For Better, For Worse

Living as I do in Minnesota where a referendum item regarding “same-sex marriage” on this year’s ballot has drawn considerable discussion and a great deal of wasted money on TV ads pro and con, I was interested that a New York appeals court declared a similar law in that state unconstitutional. As a Yahoo News story tells us:

NEW YORK (Reuters) – An appeals court in New York ruled on Thursday that a law defining marriage as a union between a man and a woman is unconstitutional. It was the second federal appeals court to reject the law, which could go before the Supreme Court soon.

New York is the third state to rule the law unconstitutional and it is likely that the U.S. Supreme Court will take up the issue soon, since these cases involve the Defense of Marriage Act passed in 1996 and the federal government at present does not recognize same-sex marriages. That should be interesting, though the verdict is predictable. But as a philosopher the entire issue strikes me as puzzling in the extreme. Same-sex marriages are “victimless crimes,” though I would not call them crimes at all. Why do we need laws prohibiting acts that do not involve harm to others? It reeks of paternalism. No one is getting hurt: on the contrary. These marriages are merely found to be offensive by the homophobes among us and those people should simply be told to shut up and find something to keep them busy.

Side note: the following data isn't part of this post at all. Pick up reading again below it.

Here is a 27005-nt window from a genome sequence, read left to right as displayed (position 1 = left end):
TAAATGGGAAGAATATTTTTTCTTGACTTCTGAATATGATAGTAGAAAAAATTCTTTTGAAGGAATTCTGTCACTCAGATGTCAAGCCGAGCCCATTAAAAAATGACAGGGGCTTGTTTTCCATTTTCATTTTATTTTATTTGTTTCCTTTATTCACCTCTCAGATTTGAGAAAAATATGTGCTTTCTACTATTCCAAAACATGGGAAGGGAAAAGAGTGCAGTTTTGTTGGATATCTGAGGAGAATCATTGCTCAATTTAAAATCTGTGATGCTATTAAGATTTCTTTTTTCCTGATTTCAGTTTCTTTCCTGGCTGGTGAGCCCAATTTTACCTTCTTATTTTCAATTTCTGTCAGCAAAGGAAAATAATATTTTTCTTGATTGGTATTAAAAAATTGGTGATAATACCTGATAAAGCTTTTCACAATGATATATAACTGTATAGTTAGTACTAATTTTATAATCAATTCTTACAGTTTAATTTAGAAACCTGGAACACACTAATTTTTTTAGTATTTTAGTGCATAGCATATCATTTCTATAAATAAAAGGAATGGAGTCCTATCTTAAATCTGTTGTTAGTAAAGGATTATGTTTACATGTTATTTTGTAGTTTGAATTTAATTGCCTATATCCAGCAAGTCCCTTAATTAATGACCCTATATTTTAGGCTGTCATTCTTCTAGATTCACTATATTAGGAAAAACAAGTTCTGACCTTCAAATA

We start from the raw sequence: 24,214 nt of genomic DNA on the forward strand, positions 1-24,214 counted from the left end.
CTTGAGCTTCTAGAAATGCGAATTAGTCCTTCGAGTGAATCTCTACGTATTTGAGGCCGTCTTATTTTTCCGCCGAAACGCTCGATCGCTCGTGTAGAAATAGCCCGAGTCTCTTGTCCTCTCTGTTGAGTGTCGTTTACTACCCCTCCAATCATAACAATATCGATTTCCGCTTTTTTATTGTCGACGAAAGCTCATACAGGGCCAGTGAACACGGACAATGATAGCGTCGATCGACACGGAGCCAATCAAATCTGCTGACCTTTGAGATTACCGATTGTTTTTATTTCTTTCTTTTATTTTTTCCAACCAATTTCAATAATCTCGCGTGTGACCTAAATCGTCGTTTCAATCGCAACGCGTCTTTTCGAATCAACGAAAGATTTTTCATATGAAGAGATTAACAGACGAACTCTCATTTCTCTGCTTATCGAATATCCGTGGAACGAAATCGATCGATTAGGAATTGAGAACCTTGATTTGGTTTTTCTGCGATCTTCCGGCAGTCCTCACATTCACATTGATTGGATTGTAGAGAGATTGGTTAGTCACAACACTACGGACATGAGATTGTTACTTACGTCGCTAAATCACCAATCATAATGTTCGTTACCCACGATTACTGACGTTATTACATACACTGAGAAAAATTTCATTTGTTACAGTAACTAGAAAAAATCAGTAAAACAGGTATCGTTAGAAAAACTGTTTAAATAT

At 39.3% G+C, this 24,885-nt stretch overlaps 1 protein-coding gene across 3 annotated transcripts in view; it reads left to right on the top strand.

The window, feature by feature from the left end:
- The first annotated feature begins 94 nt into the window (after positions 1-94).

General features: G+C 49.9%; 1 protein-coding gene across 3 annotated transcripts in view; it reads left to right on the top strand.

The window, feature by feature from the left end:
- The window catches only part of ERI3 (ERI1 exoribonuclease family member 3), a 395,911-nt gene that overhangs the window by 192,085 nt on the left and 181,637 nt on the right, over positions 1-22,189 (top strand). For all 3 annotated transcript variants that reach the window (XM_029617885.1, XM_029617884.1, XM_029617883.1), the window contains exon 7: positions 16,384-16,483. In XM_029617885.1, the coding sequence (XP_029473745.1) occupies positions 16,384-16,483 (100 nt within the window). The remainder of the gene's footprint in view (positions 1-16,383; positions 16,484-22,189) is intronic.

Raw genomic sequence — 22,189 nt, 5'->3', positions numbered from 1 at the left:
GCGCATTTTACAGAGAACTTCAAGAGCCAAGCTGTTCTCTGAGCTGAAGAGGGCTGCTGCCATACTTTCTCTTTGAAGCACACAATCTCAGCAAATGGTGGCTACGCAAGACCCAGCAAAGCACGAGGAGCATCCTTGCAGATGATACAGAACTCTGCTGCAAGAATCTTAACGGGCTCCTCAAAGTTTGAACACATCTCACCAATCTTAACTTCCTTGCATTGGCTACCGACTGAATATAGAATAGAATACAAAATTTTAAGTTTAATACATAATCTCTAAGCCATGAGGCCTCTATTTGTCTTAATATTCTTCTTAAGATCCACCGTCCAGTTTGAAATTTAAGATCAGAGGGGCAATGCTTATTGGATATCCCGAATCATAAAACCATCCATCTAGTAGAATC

In any event, the people most intimately involved are together because they love one another and that is supposed to be the cornerstone of the religion that harbors the greatest number of critics of same-sex marriage. The inconsistency is glaring. But consistency is the hobgoblin of tiny minds, as Emerson said. So we can take comfort in the fact that the critics of same-sex marriage are simply much smarter than the rest of us who embrace the laws of contradiction and seek to make sure our thinking is consistent and coherent. Right. (I never did agree with Emerson.) Of course in cases such as this there is very little thought of any kind involved, mostly just feelings — strong, often incoherent, feelings.

Seriously, folks, where’s the moral issue here? There is none. And why are states and the federal government wasting precious time and money on a non-issue when there are serious problems to be solved — or at least addressed? People are walking around with semi-automatic weapons in their pockets; the planet is under siege; and the economy is in the toilet while these overpaid politicians waste time discussing whether men should marry men or women marry women. This waste of time and money is the problem, not the pseudo-issue of whether persons who love one another should marry. It’s time to turn to problems that demand solutions and away from trivial issues that don’t deserve serious attention.

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